James J. Bottiglieri

That is as of December 31st.

Operator

We’ll take our next question from Henry Coffey with Ferris, Baker Watts.

Henry Coffey, CFA – Ferris, Baker Watts Incorporated

A couple of questions, I sort of her the tail end of Vernon’s question, how much sort of debt and acquisition capacity do you have right now? And, can you sort of break it down for me?

James J. Bottiglieri

Let’s start with the debt that’s outstanding right now. We’ve got $155 million under our term loan facility outstanding and we’ve got $50 million under our revolver outstanding. That’s as we speak right now.

Henry Coffey, CFA – Ferris, Baker Watts Incorporated

Right. That’s of December or as of right now?

James J. Bottiglieri

That’s as of right now.

Henry Coffey, CFA – Ferris, Baker Watts Incorporated

Okay.

James J. Bottiglieri

So basically that will leave us $275 million of availability under the revolver.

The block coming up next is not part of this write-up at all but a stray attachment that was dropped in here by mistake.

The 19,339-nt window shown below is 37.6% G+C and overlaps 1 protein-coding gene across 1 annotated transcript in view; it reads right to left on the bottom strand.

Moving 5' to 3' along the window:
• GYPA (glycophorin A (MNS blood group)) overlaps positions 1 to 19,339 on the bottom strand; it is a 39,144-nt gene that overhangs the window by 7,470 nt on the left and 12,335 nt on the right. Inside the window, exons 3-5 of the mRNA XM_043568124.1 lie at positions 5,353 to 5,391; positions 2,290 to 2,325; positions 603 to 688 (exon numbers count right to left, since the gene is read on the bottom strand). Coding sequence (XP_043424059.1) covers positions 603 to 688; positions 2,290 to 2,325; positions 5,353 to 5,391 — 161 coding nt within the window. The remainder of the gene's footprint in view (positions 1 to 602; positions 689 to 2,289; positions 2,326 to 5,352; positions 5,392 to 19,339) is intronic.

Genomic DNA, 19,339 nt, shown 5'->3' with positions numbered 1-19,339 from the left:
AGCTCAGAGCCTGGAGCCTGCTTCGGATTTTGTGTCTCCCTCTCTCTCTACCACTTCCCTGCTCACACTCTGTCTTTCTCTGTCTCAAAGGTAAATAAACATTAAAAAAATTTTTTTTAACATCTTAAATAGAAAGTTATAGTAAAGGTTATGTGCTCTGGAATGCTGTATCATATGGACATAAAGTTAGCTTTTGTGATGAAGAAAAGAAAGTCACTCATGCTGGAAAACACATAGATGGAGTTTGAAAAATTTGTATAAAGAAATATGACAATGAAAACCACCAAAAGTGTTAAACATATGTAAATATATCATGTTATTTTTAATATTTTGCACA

Henry Coffey, CFA – Ferris, Baker Watts Incorporated

$275 of additional availability?

James J. Bottiglieri

Additional availability, right.

Henry Coffey, CFA – Ferris, Baker Watts Incorporated

And the revolver is for $325, right?

James J. Bottiglieri

That’s correct.

Henry Coffey, CFA – Ferris, Baker Watts Incorporated

And what is the current borrowing cost on both of these facilities?

James J. Bottiglieri

We swapped out the term debt and that’s roughly at 7.25 fixed now due to the swap.

Henry Coffey, CFA – Ferris, Baker Watts Incorporated

And is that plus fees and costs?

James J. Bottiglieri

Well, we had some debt issuance cost being amortized.

Henry Coffey, CFA – Ferris, Baker Watts Incorporated

Right. So, what would be the all in costs on that facility now?

James J. Bottiglieri

That’s probably at –

Joseph Massoud

The cash has already been spent. I’m not sure I understand the question Henry. I mean incrementally?

Henry Coffey, CFA – Ferris, Baker Watts Incorporated

I’m just trying to model, the all in costs in the quarter.

Joseph Massoud

I understand what you’re saying.

James J. Bottiglieri

It’s basically $5 million being amortized over six years so that’s a little less than $1 million a year.

Henry Coffey, CFA – Ferris, Baker Watts Incorporated

Then the cost on the revolver is?

James J. Bottiglieri

2.5 over LIBOR right now.